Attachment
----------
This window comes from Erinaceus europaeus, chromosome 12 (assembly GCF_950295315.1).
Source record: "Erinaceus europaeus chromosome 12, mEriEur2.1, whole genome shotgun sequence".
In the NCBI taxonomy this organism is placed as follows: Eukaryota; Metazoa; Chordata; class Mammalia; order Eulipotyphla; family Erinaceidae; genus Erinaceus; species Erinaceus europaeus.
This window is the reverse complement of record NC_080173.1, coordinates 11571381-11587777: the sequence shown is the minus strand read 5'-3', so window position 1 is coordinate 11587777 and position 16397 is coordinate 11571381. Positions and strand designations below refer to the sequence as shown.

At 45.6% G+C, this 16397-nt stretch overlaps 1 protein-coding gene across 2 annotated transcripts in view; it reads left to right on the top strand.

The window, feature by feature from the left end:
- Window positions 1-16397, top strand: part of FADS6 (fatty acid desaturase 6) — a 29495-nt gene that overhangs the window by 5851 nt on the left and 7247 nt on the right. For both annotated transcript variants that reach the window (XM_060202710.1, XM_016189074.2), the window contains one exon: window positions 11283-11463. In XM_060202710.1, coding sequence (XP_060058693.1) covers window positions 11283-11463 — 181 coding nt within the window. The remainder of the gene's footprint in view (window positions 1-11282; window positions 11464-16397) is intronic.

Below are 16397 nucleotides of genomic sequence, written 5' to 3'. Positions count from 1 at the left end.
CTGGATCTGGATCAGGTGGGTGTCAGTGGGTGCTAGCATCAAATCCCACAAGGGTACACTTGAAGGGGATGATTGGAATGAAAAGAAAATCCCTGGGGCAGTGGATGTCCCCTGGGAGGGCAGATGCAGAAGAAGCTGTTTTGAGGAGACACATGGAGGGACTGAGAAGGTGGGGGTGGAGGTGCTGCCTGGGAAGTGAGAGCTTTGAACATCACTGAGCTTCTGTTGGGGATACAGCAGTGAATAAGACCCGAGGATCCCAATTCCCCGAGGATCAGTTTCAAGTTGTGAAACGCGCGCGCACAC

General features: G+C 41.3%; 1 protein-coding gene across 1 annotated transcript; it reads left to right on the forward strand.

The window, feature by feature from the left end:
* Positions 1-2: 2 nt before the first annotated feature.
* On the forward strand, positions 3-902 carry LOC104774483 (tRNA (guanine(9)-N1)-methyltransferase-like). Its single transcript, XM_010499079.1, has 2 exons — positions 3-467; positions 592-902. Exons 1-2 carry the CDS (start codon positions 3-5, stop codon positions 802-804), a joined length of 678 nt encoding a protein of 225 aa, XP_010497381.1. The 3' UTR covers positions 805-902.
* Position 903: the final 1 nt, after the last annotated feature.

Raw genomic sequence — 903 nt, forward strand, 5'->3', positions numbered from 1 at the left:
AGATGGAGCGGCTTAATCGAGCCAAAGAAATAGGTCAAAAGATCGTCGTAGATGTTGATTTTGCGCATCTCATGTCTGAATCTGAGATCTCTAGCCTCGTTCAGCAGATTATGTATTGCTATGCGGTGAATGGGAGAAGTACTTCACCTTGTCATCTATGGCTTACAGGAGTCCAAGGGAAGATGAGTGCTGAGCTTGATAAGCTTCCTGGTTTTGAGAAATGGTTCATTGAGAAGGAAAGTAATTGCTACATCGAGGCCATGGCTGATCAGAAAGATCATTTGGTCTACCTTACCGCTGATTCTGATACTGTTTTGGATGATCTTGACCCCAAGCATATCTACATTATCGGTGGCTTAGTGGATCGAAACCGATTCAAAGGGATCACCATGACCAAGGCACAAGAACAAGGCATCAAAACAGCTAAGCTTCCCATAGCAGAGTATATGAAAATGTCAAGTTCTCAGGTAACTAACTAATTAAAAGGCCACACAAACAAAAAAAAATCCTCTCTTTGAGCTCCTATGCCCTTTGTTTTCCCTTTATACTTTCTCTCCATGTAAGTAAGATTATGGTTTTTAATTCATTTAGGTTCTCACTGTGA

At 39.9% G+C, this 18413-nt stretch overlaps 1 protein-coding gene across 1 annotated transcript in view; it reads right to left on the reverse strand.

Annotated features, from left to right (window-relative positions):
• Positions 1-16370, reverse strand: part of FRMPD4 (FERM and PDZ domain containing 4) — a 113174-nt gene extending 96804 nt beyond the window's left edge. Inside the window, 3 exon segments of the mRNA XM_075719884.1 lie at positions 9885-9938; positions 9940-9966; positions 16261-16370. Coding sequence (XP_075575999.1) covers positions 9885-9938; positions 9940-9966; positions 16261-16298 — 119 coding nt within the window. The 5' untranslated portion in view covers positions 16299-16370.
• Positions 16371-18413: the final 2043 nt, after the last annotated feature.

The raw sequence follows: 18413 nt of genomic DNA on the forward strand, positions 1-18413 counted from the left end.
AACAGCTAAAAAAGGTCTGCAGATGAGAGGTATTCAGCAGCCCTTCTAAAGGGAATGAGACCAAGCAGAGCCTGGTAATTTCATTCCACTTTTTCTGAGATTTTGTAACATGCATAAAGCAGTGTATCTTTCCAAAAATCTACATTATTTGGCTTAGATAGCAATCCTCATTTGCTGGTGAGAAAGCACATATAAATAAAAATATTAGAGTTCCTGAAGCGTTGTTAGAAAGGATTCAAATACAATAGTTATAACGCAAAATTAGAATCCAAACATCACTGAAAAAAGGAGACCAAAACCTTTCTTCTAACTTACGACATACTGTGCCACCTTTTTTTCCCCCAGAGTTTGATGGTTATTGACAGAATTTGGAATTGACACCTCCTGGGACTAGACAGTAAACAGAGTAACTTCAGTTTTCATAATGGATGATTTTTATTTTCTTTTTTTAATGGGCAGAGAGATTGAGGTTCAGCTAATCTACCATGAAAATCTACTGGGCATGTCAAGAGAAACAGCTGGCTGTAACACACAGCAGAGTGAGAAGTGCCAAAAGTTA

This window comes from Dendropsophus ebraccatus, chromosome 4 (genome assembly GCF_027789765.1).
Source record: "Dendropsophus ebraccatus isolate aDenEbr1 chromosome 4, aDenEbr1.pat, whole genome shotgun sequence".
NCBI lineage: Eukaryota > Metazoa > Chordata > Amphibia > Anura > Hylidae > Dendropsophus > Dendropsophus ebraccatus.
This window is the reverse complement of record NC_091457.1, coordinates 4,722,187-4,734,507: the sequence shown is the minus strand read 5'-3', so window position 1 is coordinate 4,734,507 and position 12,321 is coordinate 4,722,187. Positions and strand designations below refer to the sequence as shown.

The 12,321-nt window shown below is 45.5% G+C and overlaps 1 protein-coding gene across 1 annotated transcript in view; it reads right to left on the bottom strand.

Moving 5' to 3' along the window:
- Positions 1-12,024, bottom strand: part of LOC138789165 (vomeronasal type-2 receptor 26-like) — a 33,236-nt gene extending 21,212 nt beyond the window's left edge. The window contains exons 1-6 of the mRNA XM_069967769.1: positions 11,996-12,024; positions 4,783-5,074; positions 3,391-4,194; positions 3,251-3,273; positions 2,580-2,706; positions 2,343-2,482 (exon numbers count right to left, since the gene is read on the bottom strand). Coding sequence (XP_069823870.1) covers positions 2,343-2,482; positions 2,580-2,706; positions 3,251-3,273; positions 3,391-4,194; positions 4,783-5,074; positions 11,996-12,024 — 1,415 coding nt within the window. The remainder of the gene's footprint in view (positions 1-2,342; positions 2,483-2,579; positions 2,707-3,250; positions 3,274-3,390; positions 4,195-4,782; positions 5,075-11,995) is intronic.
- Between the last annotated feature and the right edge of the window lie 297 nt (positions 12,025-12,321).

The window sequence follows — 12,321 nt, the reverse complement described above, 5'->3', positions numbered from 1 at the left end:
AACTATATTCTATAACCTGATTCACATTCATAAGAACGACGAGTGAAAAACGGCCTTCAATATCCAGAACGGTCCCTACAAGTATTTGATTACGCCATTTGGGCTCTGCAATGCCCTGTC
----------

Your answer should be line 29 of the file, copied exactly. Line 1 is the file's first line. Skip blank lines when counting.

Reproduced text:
- Positions 1-12,024, bottom strand: part of LOC138789165 (vomeronasal type-2 receptor 26-like) — a 33,236-nt gene extending 21,212 nt beyond the window's left edge. The window contains exons 1-6 of the mRNA XM_069967769.1: positions 11,996-12,024; positions 4,783-5,074; positions 3,391-4,194; positions 3,251-3,273; positions 2,580-2,706; positions 2,343-2,482 (exon numbers count right to left, since the gene is read on the bottom strand). Coding sequence (XP_069823870.1) covers positions 2,343-2,482; positions 2,580-2,706; positions 3,251-3,273; positions 3,391-4,194; positions 4,783-5,074; positions 11,996-12,024 — 1,415 coding nt within the window. The remainder of the gene's footprint in view (positions 1-2,342; positions 2,483-2,579; positions 2,707-3,250; positions 3,274-3,390; positions 4,195-4,782; positions 5,075-11,995) is intronic.